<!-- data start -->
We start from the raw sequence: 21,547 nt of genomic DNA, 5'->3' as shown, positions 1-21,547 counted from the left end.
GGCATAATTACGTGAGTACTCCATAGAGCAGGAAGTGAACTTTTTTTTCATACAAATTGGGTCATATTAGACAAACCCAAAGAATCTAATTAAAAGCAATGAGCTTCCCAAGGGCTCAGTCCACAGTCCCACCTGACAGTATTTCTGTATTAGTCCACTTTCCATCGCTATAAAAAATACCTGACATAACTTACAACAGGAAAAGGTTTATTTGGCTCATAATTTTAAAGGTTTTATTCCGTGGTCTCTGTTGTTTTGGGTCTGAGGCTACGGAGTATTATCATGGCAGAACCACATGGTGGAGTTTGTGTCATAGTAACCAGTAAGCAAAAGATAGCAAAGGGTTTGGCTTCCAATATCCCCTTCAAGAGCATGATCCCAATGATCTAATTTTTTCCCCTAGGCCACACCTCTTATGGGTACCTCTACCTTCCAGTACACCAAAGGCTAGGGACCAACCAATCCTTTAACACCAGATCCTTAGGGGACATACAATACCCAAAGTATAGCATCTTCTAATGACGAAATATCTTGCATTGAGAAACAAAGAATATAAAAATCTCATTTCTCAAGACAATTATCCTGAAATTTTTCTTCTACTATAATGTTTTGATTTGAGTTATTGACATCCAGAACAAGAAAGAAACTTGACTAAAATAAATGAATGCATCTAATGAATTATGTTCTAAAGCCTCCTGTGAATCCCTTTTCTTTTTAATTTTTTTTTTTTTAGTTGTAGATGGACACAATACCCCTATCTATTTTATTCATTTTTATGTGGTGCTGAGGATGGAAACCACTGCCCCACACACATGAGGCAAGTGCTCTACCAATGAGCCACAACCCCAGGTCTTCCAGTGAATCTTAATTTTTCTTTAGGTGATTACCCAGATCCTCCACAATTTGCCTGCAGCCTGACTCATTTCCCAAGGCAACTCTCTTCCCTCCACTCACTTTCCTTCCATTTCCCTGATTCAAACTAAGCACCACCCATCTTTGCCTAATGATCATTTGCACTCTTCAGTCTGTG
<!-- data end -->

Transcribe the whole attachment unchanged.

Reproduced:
We start from the raw sequence: 21,547 nt of genomic DNA, 5'->3' as shown, positions 1-21,547 counted from the left end.
GGCATAATTACGTGAGTACTCCATAGAGCAGGAAGTGAACTTTTTTTTCATACAAATTGGGTCATATTAGACAAACCCAAAGAATCTAATTAAAAGCAATGAGCTTCCCAAGGGCTCAGTCCACAGTCCCACCTGACAGTATTTCTGTATTAGTCCACTTTCCATCGCTATAAAAAATACCTGACATAACTTACAACAGGAAAAGGTTTATTTGGCTCATAATTTTAAAGGTTTTATTCCGTGGTCTCTGTTGTTTTGGGTCTGAGGCTACGGAGTATTATCATGGCAGAACCACATGGTGGAGTTTGTGTCATAGTAACCAGTAAGCAAAAGATAGCAAAGGGTTTGGCTTCCAATATCCCCTTCAAGAGCATGATCCCAATGATCTAATTTTTTCCCCTAGGCCACACCTCTTATGGGTACCTCTACCTTCCAGTACACCAAAGGCTAGGGACCAACCAATCCTTTAACACCAGATCCTTAGGGGACATACAATACCCAAAGTATAGCATCTTCTAATGACGAAATATCTTGCATTGAGAAACAAAGAATATAAAAATCTCATTTCTCAAGACAATTATCCTGAAATTTTTCTTCTACTATAATGTTTTGATTTGAGTTATTGACATCCAGAACAAGAAAGAAACTTGACTAAAATAAATGAATGCATCTAATGAATTATGTTCTAAAGCCTCCTGTGAATCCCTTTTCTTTTTAATTTTTTTTTTTTTAGTTGTAGATGGACACAATACCCCTATCTATTTTATTCATTTTTATGTGGTGCTGAGGATGGAAACCACTGCCCCACACACATGAGGCAAGTGCTCTACCAATGAGCCACAACCCCAGGTCTTCCAGTGAATCTTAATTTTTCTTTAGGTGATTACCCAGATCCTCCACAATTTGCCTGCAGCCTGACTCATTTCCCAAGGCAACTCTCTTCCCTCCACTCACTTTCCTTCCATTTCCCTGATTCAAACTAAGCACCACCCATCTTTGCCTAATGATCATTTGCACTCTTCAGTCTGTG